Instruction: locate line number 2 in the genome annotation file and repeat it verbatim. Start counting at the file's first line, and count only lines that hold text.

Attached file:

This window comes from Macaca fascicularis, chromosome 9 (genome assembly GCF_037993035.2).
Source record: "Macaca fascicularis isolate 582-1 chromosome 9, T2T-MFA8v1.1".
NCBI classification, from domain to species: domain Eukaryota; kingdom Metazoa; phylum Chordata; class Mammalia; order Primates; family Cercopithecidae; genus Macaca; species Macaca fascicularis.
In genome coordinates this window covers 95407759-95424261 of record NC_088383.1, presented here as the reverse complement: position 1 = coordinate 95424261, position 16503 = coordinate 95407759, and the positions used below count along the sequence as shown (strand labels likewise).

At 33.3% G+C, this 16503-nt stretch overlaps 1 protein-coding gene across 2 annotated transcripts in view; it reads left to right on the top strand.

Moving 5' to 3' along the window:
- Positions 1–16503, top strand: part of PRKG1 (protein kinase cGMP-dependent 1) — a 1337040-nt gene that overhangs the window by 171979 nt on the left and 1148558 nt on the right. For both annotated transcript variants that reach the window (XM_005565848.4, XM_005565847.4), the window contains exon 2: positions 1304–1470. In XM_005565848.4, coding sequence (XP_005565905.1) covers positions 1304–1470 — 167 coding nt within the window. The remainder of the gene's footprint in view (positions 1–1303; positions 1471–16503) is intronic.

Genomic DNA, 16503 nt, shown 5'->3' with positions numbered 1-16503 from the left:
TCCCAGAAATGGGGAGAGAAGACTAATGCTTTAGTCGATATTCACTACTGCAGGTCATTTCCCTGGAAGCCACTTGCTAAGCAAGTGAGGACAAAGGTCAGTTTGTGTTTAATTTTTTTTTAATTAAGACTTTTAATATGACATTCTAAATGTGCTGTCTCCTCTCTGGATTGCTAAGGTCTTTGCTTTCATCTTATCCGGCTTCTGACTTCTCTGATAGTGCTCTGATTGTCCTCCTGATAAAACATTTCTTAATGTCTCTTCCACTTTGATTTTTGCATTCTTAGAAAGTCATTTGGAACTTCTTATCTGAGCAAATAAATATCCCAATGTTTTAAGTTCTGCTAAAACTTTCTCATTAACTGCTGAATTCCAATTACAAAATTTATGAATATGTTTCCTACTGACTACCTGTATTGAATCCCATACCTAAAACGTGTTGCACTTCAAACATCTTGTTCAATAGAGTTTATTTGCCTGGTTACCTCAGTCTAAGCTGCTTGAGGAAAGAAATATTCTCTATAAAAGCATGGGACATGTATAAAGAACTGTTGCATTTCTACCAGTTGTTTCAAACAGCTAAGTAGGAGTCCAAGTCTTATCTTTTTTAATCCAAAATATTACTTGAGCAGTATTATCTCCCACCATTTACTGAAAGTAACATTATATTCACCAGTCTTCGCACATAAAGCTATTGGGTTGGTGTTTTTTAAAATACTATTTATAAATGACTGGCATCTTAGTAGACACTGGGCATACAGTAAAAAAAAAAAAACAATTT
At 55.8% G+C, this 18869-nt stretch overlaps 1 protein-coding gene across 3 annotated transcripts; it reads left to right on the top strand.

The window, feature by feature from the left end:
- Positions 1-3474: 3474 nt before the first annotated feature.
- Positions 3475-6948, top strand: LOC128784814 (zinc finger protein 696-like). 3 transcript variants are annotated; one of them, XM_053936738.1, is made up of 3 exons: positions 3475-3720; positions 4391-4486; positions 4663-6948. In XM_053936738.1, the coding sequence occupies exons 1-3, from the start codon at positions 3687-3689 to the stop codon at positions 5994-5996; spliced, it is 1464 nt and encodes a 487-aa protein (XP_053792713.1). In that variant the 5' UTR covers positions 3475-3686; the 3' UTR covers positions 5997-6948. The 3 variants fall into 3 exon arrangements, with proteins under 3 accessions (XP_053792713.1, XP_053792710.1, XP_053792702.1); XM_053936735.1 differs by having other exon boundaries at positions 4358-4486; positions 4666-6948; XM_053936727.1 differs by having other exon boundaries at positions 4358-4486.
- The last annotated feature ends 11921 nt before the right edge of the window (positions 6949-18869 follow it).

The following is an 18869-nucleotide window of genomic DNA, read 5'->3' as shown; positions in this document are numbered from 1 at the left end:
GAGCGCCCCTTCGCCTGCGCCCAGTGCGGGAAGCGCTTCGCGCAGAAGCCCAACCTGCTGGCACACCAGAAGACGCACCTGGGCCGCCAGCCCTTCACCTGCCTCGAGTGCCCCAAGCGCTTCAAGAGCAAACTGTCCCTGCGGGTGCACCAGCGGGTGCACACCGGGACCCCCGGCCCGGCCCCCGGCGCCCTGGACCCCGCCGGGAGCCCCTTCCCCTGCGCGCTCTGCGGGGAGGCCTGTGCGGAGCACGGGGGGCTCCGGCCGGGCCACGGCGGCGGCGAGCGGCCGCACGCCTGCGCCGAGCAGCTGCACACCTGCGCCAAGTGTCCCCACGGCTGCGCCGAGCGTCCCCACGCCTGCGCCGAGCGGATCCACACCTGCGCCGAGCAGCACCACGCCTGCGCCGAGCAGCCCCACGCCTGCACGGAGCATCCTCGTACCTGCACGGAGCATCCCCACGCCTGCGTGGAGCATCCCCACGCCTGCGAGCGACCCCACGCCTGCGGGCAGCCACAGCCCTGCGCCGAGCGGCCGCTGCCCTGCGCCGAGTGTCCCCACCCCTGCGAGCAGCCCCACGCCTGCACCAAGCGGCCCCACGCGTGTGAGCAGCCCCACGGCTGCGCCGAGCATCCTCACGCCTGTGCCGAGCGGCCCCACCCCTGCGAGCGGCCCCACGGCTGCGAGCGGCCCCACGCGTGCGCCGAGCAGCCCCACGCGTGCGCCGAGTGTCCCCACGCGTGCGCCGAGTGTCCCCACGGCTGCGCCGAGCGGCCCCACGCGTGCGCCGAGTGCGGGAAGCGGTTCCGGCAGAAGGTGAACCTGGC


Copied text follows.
Source record: "Macaca fascicularis isolate 582-1 chromosome 9, T2T-MFA8v1.1".